The Taliban are activist believers endowed with an Extra Special Ingredient--an unshakable confidence in their religion. They interpret the entire world and its people through its lens. Their behavior turns into sentimental cant any smooth suggestion that religious commitment is all of a piece, and it's solely "the extremists" who defile the theological universe. But in fact, the Taliban are the truest of believers with the most integrity. They are the most consistent and efficient in applying their certainty about the cosmos and the moral universe. They most clearly see the neon incidence of sin. They embrace warmly their responsibility to cleanse us all from our own profound failure. Once the premise of a supervening higher power is accepted, all roads do not lead to Savonarola and the burning-in-oil bit. But at least a few do, and one has just been paved.
This is why the practical political world of terror has changed. No doubt the administration has its reasons, in decency and politics, for a semantic cleansing of the language surrounding the mad people who have stated that they crave destroying the infidel threat. It's clear from its continued bombing of Taliban hideaways and from the electrifying stories of intense combat (especially by C. J. Chivers in The New York Times) with very skillful and experienced Taliban in Afghanistan that the military faces these people with neither ambiguity nor mercy.
Special Envoy Richard Holbrooke has made clear that accommodative social work will not work with the Taliban. Without question, there is a categorically renewed focus on Pakistani nuclear networks in the Pentagon. Indian defense planners are surely at red alert--or, in this case, black-turban alert. President Obama may occasionally sing that nice hymn about Islam being a religion of peace, but his actions with drones and bombers belie his rhetoric. He is now responsible for something theatrically new, which is dealing with a part of the world where the most effective players are those with the fewest rules of civility. They also have the clearest attraction to the kind of destruction nuclear weapons now make possible--weapons which are just down the end of their street.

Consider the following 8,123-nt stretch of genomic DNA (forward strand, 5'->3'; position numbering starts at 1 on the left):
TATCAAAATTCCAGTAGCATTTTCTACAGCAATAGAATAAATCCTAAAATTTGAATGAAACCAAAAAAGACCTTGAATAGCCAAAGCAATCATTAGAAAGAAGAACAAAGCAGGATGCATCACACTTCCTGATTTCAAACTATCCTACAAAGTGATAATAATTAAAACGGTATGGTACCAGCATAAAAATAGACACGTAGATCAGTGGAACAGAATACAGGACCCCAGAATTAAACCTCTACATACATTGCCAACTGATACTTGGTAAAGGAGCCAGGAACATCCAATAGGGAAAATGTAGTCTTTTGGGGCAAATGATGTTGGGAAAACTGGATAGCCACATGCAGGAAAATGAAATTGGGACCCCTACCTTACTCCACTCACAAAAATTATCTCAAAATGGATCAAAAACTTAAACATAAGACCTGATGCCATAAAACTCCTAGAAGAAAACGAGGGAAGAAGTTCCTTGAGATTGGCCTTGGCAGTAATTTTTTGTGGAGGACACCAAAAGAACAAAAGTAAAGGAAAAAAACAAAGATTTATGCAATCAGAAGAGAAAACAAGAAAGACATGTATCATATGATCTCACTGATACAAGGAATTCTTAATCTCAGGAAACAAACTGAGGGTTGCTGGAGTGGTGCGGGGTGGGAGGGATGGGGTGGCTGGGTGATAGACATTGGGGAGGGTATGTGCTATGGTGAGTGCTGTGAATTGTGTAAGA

Pakistan has had for years firm scrutiny of its nuclear personnel, and there has been in the past careful, overt fear of religious zealotry. But changes in the country overall, and in the newly spangled role of the most fevered theorists about what is right and wrong, have sharply changed the rules of the threat game. The convenient excuse is often used that all this is an anti-American response. That's what they like to say, but these people have been active for centuries, before there was Coca Cola and a single American.
The game is now terrifying, whether the players are called terrorists or not. Nothing may actually come to pass and the prudent structures on which the world has relied may well hold. Nevertheless, something immensely important has just happened. Virtually all humans have been appropriately frightened of nuclear weapons ever since they appeared on the earth. It is now a legitimate and practical fear that there is a team in the system that can hardly wait to use them. On you.
Lionel Tiger, a weekly columnist at Forbes, is the Charles Darwin professor of anthropology at Rutgers University. He is the author of The Decline of Males (St. Martins, 2000), Men in Groups (Marion Boyars, 1999) and The Pursuit of Pleasure (Transaction, 2000).